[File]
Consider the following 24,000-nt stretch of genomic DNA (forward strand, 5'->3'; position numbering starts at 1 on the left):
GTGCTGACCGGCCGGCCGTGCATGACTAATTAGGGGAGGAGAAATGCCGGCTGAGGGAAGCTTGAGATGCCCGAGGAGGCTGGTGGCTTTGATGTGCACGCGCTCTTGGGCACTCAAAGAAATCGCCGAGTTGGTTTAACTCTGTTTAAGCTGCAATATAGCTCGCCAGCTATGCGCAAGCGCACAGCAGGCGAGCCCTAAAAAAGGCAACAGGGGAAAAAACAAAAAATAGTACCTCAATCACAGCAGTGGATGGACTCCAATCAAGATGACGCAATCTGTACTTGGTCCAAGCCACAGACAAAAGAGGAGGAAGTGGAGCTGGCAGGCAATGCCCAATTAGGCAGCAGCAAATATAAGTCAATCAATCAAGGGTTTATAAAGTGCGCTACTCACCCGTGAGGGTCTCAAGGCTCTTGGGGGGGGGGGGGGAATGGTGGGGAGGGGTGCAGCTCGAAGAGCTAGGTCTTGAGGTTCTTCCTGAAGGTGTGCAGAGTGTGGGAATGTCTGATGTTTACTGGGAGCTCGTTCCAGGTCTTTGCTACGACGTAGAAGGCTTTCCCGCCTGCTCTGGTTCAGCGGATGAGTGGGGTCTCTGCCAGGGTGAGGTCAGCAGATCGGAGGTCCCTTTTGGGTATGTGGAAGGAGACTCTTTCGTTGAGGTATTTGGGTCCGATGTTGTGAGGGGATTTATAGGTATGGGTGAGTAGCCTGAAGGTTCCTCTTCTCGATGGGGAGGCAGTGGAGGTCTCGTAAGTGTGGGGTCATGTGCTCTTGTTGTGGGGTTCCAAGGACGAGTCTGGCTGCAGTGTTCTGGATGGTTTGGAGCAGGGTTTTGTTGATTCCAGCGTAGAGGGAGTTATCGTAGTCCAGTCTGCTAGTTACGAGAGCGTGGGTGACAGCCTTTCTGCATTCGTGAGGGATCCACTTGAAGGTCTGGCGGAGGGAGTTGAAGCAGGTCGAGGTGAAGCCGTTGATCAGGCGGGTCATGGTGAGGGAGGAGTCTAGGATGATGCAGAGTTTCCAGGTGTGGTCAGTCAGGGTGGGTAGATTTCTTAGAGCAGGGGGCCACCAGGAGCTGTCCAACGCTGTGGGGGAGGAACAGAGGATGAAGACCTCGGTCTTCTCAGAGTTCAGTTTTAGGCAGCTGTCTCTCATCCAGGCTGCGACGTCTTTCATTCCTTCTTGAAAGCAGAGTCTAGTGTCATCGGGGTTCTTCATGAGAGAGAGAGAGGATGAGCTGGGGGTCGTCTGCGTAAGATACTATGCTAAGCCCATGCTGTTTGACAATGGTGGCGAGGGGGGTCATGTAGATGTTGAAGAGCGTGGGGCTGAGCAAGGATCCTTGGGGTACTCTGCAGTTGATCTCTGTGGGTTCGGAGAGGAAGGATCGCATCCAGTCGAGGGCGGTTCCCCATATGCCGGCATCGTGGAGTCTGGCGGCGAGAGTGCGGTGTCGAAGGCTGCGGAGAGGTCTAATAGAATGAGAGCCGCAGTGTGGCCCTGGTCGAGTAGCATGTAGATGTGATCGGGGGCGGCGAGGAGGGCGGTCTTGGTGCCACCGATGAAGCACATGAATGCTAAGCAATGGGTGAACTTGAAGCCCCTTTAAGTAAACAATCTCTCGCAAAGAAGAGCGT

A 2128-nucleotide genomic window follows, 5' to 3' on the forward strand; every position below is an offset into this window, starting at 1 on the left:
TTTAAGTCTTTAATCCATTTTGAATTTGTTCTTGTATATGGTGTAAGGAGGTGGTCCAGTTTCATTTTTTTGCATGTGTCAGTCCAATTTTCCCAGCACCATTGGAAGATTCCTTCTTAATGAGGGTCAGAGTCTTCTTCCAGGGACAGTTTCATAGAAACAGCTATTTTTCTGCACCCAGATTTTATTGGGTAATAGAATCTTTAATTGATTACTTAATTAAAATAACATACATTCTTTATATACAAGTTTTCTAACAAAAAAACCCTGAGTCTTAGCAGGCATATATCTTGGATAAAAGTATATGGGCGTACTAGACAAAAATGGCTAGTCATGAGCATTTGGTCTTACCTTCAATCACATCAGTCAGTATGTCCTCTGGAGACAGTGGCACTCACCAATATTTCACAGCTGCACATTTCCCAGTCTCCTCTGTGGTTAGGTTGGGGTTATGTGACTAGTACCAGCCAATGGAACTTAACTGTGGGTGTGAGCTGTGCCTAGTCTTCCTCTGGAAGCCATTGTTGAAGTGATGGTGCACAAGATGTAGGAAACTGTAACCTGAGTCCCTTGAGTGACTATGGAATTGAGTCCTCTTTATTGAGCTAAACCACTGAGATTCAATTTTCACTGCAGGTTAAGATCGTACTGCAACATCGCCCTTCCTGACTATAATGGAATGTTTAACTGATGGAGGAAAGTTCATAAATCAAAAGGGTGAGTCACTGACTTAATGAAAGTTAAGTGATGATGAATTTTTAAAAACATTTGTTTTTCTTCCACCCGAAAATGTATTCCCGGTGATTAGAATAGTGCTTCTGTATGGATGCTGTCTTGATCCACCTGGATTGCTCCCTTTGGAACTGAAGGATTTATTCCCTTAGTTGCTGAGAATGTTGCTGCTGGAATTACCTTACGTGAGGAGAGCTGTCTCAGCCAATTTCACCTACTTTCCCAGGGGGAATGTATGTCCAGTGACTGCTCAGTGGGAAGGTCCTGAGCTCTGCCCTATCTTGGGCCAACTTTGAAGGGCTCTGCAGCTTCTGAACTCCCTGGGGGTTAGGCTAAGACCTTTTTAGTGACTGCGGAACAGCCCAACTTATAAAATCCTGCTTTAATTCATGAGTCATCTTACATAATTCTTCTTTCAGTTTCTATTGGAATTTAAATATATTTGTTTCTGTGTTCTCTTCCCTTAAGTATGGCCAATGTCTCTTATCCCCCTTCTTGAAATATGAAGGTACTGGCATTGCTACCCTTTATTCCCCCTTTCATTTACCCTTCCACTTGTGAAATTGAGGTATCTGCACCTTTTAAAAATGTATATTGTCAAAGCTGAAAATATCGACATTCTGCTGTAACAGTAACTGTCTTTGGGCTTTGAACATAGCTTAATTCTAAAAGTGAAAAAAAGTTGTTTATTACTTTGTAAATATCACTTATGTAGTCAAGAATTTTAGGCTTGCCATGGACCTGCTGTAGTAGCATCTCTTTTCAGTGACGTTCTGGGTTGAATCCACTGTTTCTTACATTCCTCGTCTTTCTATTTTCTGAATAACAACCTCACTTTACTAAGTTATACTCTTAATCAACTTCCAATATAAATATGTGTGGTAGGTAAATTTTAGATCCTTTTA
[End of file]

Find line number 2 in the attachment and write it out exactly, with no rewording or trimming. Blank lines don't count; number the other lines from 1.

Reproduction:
GTGCTGACCGGCCGGCCGTGCATGACTAATTAGGGGAGGAGAAATGCCGGCTGAGGGAAGCTTGAGATGCCCGAGGAGGCTGGTGGCTTTGATGTGCACGCGCTCTTGGGCACTCAAAGAAATCGCCGAGTTGGTTTAACTCTGTTTAAGCTGCAATATAGCTCGCCAGCTATGCGCAAGCGCACAGCAGGCGAGCCCTAAAAAAGGCAACAGGGGAAAAAACAAAAAATAGTACCTCAATCACAGCAGTGGATGGACTCCAATCAAGATGACGCAATCTGTACTTGGTCCAAGCCACAGACAAAAGAGGAGGAAGTGGAGCTGGCAGGCAATGCCCAATTAGGCAGCAGCAAATATAAGTCAATCAATCAAGGGTTTATAAAGTGCGCTACTCACCCGTGAGGGTCTCAAGGCTCTTGGGGGGGGGGGGGGAATGGTGGGGAGGGGTGCAGCTCGAAGAGCTAGGTCTTGAGGTTCTTCCTGAAGGTGTGCAGAGTGTGGGAATGTCTGATGTTTACTGGGAGCTCGTTCCAGGTCTTTGCTACGACGTAGAAGGCTTTCCCGCCTGCTCTGGTTCAGCGGATGAGTGGGGTCTCTGCCAGGGTGAGGTCAGCAGATCGGAGGTCCCTTTTGGGTATGTGGAAGGAGACTCTTTCGTTGAGGTATTTGGGTCCGATGTTGTGAGGGGATTTATAGGTATGGGTGAGTAGCCTGAAGGTTCCTCTTCTCGATGGGGAGGCAGTGGAGGTCTCGTAAGTGTGGGGTCATGTGCTCTTGTTGTGGGGTTCCAAGGACGAGTCTGGCTGCAGTGTTCTGGATGGTTTGGAGCAGGGTTTTGTTGATTCCAGCGTAGAGGGAGTTATCGTAGTCCAGTCTGCTAGTTACGAGAGCGTGGGTGACAGCCTTTCTGCATTCGTGAGGGATCCACTTGAAGGTCTGGCGGAGGGAGTTGAAGCAGGTCGAGGTGAAGCCGTTGATCAGGCGGGTCATGGTGAGGGAGGAGTCTAGGATGATGCAGAGTTTCCAGGTGTGGTCAGTCAGGGTGGGTAGATTTCTTAGAGCAGGGGGCCACCAGGAGCTGTCCAACGCTGTGGGGGAGGAACAGAGGATGAAGACCTCGGTCTTCTCAGAGTTCAGTTTTAGGCAGCTGTCTCTCATCCAGGCTGCGACGTCTTTCATTCCTTCTTGAAAGCAGAGTCTAGTGTCATCGGGGTTCTTCATGAGAGAGAGAGAGGATGAGCTGGGGGTCGTCTGCGTAAGATACTATGCTAAGCCCATGCTGTTTGACAATGGTGGCGAGGGGGGTCATGTAGATGTTGAAGAGCGTGGGGCTGAGCAAGGATCCTTGGGGTACTCTGCAGTTGATCTCTGTGGGTTCGGAGAGGAAGGATCGCATCCAGTCGAGGGCGGTTCCCCATATGCCGGCATCGTGGAGTCTGGCGGCGAGAGTGCGGTGTCGAAGGCTGCGGAGAGGTCTAATAGAATGAGAGCCGCAGTGTGGCCCTGGTCGAGTAGCATGTAGATGTGATCGGGGGCGGCGAGGAGGGCGGTCTTGGTGCCACCGATGAAGCACATGAATGCTAAGCAATGGGTGAACTTGAAGCCCCTTTAAGTAAACAATCTCTCGCAAAGAAGAGCGT